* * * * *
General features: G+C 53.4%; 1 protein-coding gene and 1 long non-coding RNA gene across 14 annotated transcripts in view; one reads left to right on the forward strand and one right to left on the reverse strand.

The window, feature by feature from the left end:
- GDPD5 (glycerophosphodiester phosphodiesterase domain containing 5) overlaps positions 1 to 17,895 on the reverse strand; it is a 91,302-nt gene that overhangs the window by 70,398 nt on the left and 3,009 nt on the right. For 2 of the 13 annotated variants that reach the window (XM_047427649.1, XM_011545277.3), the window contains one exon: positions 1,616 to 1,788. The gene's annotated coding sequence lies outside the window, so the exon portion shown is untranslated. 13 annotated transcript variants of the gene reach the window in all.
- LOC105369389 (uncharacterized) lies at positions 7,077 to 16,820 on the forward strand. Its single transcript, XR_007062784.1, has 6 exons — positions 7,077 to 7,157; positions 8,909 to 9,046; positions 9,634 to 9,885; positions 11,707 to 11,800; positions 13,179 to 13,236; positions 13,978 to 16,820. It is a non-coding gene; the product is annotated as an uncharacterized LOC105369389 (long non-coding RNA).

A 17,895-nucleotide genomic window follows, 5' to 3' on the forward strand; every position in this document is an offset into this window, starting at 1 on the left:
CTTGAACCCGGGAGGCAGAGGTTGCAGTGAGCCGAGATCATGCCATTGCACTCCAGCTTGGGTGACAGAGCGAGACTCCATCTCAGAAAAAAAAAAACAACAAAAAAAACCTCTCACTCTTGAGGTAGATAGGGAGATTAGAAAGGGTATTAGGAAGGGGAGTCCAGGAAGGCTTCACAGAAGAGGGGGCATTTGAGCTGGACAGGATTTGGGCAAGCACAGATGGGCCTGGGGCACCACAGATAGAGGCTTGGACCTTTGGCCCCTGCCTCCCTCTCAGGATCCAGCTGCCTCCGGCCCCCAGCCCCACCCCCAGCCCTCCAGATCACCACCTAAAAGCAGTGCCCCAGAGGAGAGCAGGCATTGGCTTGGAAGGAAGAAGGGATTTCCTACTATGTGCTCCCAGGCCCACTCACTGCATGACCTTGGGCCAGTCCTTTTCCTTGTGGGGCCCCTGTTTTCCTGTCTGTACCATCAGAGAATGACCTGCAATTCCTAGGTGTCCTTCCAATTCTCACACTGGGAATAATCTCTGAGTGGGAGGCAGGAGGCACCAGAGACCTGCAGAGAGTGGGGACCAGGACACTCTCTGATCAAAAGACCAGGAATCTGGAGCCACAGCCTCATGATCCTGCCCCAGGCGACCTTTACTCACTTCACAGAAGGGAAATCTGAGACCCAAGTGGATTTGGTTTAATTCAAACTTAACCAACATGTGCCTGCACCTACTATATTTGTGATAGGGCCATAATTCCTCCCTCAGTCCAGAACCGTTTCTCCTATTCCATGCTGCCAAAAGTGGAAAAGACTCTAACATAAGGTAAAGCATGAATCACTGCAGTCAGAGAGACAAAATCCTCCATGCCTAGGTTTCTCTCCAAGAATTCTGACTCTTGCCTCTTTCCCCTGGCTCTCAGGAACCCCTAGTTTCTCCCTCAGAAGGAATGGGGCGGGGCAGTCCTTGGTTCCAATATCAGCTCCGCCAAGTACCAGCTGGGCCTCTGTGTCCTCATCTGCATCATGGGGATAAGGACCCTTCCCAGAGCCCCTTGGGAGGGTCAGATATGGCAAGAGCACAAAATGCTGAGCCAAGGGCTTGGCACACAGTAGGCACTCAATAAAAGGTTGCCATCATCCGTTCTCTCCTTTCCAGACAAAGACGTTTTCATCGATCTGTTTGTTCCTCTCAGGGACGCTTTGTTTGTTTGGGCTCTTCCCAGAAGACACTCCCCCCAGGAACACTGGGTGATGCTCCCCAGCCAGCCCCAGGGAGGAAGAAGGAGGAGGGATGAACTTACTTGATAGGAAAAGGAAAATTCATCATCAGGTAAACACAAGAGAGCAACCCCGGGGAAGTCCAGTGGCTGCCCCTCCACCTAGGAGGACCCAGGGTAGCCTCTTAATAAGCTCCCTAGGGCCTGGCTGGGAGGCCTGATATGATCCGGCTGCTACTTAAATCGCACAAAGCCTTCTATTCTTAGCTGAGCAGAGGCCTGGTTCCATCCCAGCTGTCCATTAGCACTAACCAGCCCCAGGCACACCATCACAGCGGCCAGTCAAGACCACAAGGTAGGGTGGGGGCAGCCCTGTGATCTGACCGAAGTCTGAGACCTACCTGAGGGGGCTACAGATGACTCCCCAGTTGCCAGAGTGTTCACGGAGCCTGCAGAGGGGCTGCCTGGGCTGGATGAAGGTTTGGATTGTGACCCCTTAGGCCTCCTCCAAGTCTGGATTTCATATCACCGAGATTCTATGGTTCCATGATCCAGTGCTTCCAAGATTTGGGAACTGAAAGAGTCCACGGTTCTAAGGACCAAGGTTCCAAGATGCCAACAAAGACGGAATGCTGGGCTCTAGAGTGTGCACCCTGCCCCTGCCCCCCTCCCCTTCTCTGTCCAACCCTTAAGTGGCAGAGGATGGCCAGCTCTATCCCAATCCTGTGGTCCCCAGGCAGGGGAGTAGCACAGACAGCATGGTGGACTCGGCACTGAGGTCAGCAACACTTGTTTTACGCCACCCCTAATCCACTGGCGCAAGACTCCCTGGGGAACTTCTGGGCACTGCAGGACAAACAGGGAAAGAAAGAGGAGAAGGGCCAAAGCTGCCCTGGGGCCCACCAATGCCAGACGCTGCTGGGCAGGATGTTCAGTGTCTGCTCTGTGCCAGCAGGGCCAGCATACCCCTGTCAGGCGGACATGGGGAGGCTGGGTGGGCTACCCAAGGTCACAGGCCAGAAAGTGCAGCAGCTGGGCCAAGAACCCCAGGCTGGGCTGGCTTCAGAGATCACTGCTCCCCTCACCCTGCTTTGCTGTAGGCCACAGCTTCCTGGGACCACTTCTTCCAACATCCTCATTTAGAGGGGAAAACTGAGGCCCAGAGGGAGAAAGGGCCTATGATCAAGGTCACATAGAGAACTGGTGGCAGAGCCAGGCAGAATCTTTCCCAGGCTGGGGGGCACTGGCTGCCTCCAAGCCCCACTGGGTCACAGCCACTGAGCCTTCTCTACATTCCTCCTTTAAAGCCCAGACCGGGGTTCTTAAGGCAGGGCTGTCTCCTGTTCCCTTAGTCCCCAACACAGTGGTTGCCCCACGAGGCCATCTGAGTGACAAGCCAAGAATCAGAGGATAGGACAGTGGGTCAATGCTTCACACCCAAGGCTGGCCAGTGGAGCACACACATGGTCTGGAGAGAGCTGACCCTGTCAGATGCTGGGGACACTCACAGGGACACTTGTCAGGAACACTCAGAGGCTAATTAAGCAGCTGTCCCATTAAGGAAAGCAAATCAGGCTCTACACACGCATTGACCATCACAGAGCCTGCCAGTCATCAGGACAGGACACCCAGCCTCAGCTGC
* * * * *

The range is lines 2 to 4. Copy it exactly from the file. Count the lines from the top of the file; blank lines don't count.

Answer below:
The window, feature by feature from the left end:
- GDPD5 (glycerophosphodiester phosphodiesterase domain containing 5) overlaps positions 1 to 17,895 on the reverse strand; it is a 91,302-nt gene that overhangs the window by 70,398 nt on the left and 3,009 nt on the right. For 2 of the 13 annotated variants that reach the window (XM_047427649.1, XM_011545277.3), the window contains one exon: positions 1,616 to 1,788. The gene's annotated coding sequence lies outside the window, so the exon portion shown is untranslated. 13 annotated transcript variants of the gene reach the window in all.
- LOC105369389 (uncharacterized) lies at positions 7,077 to 16,820 on the forward strand. Its single transcript, XR_007062784.1, has 6 exons — positions 7,077 to 7,157; positions 8,909 to 9,046; positions 9,634 to 9,885; positions 11,707 to 11,800; positions 13,179 to 13,236; positions 13,978 to 16,820. It is a non-coding gene; the product is annotated as an uncharacterized LOC105369389 (long non-coding RNA).